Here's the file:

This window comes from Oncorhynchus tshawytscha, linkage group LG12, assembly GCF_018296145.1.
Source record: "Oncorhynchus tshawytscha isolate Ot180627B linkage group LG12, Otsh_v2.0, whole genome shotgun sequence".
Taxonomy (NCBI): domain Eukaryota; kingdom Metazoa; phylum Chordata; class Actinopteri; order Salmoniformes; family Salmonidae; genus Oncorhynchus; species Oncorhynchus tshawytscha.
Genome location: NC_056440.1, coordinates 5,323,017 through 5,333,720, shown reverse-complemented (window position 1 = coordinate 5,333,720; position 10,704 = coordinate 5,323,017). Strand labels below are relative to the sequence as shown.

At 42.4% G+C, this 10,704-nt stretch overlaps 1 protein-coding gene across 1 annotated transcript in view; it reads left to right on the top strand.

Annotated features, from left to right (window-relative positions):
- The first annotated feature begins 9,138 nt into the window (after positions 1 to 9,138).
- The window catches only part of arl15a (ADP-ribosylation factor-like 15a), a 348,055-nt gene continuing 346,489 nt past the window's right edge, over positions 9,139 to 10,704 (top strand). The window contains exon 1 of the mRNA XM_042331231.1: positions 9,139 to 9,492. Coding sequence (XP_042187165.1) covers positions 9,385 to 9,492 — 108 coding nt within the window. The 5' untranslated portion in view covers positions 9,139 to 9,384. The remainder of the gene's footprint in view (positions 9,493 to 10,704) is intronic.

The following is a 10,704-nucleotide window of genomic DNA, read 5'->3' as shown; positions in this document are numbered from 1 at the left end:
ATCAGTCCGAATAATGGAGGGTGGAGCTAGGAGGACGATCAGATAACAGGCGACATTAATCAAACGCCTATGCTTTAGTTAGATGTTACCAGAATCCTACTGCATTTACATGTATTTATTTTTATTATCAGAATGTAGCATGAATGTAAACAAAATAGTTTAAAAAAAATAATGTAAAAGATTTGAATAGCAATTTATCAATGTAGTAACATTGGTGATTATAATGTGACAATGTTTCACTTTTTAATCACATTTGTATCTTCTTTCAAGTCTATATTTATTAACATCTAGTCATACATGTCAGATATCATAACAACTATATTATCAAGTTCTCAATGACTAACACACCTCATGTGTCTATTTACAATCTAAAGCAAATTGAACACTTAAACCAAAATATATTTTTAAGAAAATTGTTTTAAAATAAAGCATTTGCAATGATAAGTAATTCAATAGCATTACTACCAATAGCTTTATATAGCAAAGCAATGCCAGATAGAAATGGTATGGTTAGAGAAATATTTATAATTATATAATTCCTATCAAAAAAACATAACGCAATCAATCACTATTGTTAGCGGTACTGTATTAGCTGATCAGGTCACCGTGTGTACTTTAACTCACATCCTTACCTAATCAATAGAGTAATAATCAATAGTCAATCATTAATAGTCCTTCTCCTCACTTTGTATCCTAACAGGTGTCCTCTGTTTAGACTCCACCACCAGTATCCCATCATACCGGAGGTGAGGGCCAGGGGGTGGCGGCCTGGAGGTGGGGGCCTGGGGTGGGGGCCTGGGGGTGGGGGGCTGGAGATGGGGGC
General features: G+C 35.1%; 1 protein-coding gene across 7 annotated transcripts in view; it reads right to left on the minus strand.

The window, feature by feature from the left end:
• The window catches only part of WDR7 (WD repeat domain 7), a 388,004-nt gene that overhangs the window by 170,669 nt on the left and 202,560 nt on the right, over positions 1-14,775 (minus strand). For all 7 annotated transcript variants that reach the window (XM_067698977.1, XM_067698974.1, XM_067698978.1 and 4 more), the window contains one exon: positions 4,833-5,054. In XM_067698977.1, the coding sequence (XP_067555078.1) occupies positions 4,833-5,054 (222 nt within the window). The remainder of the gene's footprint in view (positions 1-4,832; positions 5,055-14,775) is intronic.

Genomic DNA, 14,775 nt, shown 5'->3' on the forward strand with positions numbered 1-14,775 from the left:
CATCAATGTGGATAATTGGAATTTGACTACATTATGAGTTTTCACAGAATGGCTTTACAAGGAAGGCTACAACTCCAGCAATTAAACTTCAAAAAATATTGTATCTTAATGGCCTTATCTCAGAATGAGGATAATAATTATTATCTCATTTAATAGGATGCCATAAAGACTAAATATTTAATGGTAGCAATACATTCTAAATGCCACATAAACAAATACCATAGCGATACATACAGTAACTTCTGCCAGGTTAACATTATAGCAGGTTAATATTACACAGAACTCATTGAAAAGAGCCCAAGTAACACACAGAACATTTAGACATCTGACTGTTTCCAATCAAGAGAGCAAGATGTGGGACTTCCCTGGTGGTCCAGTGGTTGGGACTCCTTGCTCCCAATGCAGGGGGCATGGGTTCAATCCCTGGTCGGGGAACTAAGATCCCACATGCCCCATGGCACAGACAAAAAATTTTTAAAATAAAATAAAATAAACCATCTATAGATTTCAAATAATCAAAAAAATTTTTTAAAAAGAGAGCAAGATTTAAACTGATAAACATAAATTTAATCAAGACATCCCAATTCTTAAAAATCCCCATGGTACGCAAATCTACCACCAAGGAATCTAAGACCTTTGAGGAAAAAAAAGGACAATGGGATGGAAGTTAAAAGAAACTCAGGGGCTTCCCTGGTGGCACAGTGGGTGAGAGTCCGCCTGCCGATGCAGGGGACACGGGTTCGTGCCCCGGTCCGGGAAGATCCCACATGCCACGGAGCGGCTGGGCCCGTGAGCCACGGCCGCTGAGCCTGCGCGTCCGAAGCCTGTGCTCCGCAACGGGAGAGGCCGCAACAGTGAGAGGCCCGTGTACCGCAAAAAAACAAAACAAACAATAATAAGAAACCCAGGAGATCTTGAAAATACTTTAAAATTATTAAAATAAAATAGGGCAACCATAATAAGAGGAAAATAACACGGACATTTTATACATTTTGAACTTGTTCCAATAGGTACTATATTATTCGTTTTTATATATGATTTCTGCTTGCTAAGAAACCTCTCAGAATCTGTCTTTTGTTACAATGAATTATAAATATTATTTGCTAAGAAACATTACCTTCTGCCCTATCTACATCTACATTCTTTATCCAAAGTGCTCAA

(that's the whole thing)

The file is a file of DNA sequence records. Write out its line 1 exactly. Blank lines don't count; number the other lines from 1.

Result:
This window comes from Oncorhynchus tshawytscha, linkage group LG12, assembly GCF_018296145.1.